Marien, Mary Warner
MARIEN, Mary Warner
Education: Syracuse University, Ph.D., 1978.
Office—Department of Fine Arts, Syracuse University, 308 Bowne Hall, Syracuse, NY 13244-1200. E-mail—[email protected].
Historian and author. Syracuse University, Syracuse, NY, professor of history of photography and theory.
Photography: A Cultural History, Harry N. Abrams (New York, NY), 2002.
Contributor to periodicals, including the Christian Science Monitor.
WORK IN PROGRESS:
An investigation of the women's movement in the late twentieth century and its relationship to feminist art and art theory.
Reviewing Mary Warner Marien's Photography and Its Critics: A Cultural History, 1839-1900, Paul S. MacDonald noted in the British Journal of Aesthetics that "She carefully distinguishes the writing of such an account from an historical survey of photography as an art form or a history of techniques." Rather, Marien's concern is the idea of photography itself, and in both Photography and Its Critics and Photography: A Cultural History, the author—a professor at Syracuse University in New York—addresses fundamental questions about the nature of photography itself.
As articulated by Helene E. Roberts in Victorian Studies, among the issues addressed in the first section of Photography and Its Critics are photography's "origin (was it a natural phenomenon or a human invention? if an invention, who deserved credit for it?), its nature (was it a product of science or art, technology or magic, genius or craft?), and its ability to copy (did it copy nature or human sight? was it a mirror or a window?)." Though the modern world takes photography for granted as an invention that helps record the world as people see it, the pioneers of photography had other ideas, according to MacDonald. Both Henry Fox Talbot and Jacques Daguerre, who developed the first successful photographic techniques, referred to their work as a discovery of a natural process rather than an invention. MacDonald went on to note that "One of the strong sections of Marien's book is devoted to a detailed investigation of the invention of photography's inventors."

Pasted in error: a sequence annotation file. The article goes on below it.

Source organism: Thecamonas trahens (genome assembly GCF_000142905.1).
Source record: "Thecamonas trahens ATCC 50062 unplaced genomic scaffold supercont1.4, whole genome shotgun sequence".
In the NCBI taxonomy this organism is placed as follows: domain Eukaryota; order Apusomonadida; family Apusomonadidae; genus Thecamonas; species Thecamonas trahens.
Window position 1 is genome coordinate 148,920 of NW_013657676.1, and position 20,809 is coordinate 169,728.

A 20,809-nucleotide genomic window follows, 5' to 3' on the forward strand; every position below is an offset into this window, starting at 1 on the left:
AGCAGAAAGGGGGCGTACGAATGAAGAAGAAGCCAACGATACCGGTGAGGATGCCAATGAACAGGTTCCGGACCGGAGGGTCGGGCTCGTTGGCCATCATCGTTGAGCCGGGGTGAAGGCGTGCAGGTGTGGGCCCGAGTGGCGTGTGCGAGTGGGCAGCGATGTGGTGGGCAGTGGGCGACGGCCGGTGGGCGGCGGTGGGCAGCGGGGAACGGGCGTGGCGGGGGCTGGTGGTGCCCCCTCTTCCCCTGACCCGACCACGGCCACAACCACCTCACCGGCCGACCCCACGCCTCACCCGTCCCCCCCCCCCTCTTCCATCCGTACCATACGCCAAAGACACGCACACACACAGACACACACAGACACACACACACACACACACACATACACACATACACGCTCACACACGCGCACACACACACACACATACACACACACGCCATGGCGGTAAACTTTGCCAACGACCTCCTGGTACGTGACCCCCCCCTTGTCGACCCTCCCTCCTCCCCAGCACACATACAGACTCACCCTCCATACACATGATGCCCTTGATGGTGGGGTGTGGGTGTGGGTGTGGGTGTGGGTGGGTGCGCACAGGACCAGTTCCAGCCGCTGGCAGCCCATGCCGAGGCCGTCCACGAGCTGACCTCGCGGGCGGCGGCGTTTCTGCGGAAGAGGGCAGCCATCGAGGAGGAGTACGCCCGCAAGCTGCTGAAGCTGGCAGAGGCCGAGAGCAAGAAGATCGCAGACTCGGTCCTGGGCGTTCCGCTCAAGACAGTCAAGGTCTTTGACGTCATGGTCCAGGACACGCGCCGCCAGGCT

In developing her exhaustive investigation, Marien necessarily draws on a number of related phenomena. For example, there is this passage from Photography: A Cultural History, quoted approvingly by Andy Grundberg in Artforum: "Surveys were often organized for a variety of purposes, including providing clean water to European settlers, transcribing the geology of an area, scouting routes for railroads, and recording archeological or architectural sites. Often the surveys were carried out by military engineers, who had already recognized the value of photography for determining artillery range and reproducing maps and sketches."
According to Grundberg, "While Marien is apt and to the point when discussing the nineteenth-century practices of photography, …the real strength of her history lies in her organized account of late-twentieth-century photography." Reviewing Photography: A Cultural History in Library Journal, Savannah Schroll maintained that Marien "winnows the abundant photography production of the mid-nineteenth to the late twentieth centuries to harvest a concise and essential chronology of the medium's technologies and aesthetics."
BIOGRAPHICAL AND CRITICAL SOURCES:
Artforum, summer, 2003, Andy Grundberg, "Camera Obscured," p. 26.
British Journal of Aesthetics, January, 1999, Paul S. MacDonald, review of Photography and Its Critics: A Cultural History, 1839-1900, pp. 90-92.
Choice, May, 2003, C. Stroh, review of Photography: A Cultural History, p. 1543.
Christian Science Monitor, July 23, 1997, Terry W. Hartle, "A Snapshot of Photography's Revolutionary Early Days," p. 13.
Library Journal, February 15, 2003, Savannah Schroll, review of Photography: A Cultural History, p. 134.
Victorian Studies, spring 1999-2000, Helene E. Roberts, review of Photography and Its Critics: A Cultural History, 1839-1900, pp. 565-567.
Syracuse University College of Arts and Sciences Web site,http://www-hl.syr.edu/ (September 17, 2003).